Read our Q&A with Owen Strachan on the "Case against women in combat," here
WASHINGTON (BP) -- Defense Secretary Leon Panetta's announcement that the military will remove its ban on women in combat drew criticism from several Southern Baptist leaders, who expressed concern over privacy and military effectiveness and also warned the move is part of a larger societal effort to blur differences between men and women.
Panetta made his announcement Thursday (Jan. 24), saying the removal of the ban had unanimous approval from the Joint Chiefs of Staff. With the removal, about 237,000 positions on or near the front lines of combat are now open to women.
"If members of our military can meet the qualifications for a job, then they should have the right to serve, regardless of creed, color, gender or sexual orientation," Panetta said.
President Obama also announced his support for the move, saying "every American can be proud that our military will grow even stronger with our mothers, wives, sisters and daughters playing a greater role in protecting this country we love."
Although Panetta implied the qualifications for service would not change, the opposite could be the case. Politico.com said military officials are reviewing "how to create a gender-neutral way to test troops' abilities to complete the tasks." The news site also said "the Marine Corps ... will test 400 female Marines and 400 male Marines this summer for physical fitness to determine if the recruiting PT tests need to be changed to make them gender-neutral."
The change raised a question that was not addressed: Will young women eventually be required to register for Selective Service, as young men ages 18-25 currently are required to do, in the event of a draft?
The move did come with one caveat, as reported by American Forces Press: Exceptions could be made to keep some positions closed to women, but only by approval from the defense secretary.
Terri Stovall, dean of women's programs and associate professor of women's ministry at Southwestern Baptist Theological Seminary in Fort Worth, Texas, said the change is a bad idea.
"There are biological and logistical considerations that make this a difficult situation: accommodations will have to be made to account for differences in physical strength, living quarters will have to be adjusted -- not to mention the issue of pregnancies," Stovall told Baptist Press. "The first time a woman lays down her life for our country and we discover she was pregnant, what will be the outcry then? If culture wants to claim equality, then everything should be equal and that is impossible to achieve."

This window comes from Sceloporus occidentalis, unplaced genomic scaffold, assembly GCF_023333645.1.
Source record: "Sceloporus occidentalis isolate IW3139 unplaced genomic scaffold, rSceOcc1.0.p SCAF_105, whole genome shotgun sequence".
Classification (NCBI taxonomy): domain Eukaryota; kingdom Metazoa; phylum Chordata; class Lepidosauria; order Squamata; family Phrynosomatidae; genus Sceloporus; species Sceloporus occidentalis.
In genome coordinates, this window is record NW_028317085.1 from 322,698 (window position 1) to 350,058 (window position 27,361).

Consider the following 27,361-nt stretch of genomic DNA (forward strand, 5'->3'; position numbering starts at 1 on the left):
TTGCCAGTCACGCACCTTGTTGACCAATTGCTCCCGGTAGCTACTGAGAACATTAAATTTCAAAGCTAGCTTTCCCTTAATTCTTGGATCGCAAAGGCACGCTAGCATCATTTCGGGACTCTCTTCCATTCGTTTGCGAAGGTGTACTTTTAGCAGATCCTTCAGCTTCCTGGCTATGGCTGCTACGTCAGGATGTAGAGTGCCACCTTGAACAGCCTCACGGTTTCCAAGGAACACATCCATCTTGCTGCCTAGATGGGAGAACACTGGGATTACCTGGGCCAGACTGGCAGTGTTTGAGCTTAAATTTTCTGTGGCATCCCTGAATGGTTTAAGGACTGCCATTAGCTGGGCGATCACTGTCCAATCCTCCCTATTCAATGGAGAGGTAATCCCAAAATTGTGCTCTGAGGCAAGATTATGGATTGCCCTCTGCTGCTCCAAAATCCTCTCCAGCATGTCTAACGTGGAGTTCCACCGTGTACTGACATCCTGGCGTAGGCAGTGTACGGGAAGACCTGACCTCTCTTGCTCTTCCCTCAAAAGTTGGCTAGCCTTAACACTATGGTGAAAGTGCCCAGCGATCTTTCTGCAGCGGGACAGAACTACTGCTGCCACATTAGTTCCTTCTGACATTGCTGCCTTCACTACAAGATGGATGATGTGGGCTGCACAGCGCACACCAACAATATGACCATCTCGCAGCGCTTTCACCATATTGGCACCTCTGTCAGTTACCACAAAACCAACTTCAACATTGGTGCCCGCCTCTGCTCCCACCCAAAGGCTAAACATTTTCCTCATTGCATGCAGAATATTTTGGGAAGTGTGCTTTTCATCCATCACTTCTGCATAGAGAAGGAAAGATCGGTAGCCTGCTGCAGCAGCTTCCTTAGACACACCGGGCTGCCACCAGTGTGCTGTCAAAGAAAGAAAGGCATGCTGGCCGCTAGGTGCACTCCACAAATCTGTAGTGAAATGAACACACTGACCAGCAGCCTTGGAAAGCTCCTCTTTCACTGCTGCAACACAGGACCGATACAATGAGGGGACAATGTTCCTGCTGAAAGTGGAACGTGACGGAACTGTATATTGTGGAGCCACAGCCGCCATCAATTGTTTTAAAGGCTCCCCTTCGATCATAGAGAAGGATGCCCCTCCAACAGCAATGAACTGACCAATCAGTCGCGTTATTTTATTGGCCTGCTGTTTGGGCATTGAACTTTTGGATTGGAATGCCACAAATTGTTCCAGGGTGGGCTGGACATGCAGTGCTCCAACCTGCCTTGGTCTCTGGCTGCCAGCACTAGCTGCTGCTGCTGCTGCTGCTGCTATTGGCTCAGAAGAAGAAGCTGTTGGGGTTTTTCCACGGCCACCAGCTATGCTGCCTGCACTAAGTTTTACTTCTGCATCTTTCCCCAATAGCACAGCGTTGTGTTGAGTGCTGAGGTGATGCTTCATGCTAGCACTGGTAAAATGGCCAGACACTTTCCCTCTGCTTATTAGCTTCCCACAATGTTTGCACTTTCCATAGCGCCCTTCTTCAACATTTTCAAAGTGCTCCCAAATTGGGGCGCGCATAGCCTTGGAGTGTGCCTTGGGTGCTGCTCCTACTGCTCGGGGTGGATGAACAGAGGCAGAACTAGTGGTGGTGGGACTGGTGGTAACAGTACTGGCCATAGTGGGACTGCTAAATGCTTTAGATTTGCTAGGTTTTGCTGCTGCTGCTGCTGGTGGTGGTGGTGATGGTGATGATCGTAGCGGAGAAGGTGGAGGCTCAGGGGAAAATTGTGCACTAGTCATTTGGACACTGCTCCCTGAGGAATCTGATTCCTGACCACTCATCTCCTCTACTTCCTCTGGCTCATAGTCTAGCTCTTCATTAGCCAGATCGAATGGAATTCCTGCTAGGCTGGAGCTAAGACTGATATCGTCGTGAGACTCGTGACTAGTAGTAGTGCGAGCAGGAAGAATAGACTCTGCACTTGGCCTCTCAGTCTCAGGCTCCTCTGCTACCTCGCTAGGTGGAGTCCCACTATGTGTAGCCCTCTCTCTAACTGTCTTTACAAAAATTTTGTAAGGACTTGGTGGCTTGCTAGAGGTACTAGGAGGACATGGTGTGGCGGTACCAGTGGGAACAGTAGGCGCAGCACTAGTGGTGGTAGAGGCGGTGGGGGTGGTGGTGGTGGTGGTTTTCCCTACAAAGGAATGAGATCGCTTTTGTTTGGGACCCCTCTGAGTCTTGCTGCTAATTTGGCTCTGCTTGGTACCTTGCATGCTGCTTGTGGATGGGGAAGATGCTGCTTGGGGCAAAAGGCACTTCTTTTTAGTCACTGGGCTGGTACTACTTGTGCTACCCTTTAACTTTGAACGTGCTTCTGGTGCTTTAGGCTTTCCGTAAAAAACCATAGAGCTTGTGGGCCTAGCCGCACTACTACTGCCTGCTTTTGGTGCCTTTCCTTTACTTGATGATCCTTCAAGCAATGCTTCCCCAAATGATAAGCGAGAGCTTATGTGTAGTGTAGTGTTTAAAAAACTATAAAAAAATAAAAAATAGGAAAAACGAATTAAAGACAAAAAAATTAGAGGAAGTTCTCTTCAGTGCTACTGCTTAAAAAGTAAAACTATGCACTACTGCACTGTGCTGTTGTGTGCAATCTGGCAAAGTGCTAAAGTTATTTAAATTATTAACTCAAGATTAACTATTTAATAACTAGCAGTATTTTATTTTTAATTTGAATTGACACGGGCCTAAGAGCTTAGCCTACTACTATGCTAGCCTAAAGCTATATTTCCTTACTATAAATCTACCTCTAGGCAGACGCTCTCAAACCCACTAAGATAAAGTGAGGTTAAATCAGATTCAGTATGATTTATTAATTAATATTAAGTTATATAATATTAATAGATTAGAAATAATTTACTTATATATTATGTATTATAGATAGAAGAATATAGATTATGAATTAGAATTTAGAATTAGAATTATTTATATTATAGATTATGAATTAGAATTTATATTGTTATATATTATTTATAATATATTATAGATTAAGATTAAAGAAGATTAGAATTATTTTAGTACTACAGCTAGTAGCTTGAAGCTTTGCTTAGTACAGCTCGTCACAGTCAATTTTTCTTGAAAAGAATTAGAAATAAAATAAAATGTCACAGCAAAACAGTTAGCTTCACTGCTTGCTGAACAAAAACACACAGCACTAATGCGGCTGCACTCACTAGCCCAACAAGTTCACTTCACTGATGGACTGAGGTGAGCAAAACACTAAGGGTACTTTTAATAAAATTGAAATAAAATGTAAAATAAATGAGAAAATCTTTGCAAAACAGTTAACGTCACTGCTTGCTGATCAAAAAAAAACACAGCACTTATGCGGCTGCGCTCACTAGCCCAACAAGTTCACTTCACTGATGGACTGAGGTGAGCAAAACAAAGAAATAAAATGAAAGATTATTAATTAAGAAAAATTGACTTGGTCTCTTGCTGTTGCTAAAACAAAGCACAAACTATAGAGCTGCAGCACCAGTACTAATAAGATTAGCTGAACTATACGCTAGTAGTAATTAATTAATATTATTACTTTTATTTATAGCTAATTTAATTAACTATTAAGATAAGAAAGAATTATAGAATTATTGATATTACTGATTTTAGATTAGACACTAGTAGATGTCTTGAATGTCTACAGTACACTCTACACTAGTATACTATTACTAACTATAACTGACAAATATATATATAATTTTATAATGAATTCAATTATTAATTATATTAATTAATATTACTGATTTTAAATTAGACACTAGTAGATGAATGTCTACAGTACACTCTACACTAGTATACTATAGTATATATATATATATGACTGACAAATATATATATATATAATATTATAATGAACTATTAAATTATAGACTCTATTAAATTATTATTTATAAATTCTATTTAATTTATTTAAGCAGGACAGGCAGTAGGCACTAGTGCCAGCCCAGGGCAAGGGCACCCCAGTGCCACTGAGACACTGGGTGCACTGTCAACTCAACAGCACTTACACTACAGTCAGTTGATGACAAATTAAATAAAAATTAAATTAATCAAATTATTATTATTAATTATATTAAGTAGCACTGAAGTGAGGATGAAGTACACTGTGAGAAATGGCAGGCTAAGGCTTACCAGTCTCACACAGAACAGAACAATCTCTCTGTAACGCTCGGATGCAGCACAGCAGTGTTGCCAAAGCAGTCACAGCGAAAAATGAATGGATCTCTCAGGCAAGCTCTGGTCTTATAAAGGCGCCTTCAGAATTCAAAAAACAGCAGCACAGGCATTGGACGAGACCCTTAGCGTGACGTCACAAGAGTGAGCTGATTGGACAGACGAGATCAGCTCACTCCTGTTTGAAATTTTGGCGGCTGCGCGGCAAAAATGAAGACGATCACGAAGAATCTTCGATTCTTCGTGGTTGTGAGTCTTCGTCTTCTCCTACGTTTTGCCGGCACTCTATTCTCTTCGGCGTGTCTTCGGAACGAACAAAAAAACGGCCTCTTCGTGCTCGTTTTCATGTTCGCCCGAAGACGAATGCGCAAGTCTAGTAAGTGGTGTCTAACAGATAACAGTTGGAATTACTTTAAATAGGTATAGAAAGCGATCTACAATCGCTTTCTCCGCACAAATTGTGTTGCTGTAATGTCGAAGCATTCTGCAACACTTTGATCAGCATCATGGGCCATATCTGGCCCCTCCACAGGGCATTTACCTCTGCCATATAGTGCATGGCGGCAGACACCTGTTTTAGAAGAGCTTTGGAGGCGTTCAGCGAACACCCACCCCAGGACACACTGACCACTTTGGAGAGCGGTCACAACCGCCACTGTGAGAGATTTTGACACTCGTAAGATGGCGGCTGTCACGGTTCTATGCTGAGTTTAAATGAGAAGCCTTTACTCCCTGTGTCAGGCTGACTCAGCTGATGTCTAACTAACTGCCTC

Richard Land, president of the Southern Baptist Convention's Ethics & Religious Liberty Commission, called the change a "tragic mistake" that will have "grievous consequences."
"[But] not because women are not capable of performing most of the combat roles to which they will be assigned," Land said. "They certainly are capable in modern warfare of flying planes and driving tanks and driving jeeps and operating artillery, etc. The problem is if they are captured, they will be treated very differently than male captives have been treated. This is the reason the Israelis, who used to have women in combat, have taken them out of direct combat roles.
"We discovered in the first Iraq war that our female pilots were treated much more barbarously than the male pilots were that were captured. This has been largely covered up by our government, but the fact is we are dealing with enemies who do not obey the Geneva Convention and they will much more savagely mistreat women prisoners than men prisoners and I'm aghast that our government would put our female citizens in such danger," Land said.
The Wall Street Journal ran an opinion piece Jan. 23 by former Marine infantryman Ryan Smith, who described in detail the 2003 invasion of Iraq, in which he and 24 other men were crammed into the back of an amphibious assault vehicle that is built to hold only 15 passengers.
"Sometimes we spent over 48 hours on the move without exiting the vehicles," he wrote.
That meant the Marines had to relieve themselves in bottles and bags, with no privacy, inches from their comrades. Weeks later, after having not bathed for over a month, they were told to strip off their chemical protective suits, which were being burned in a pile.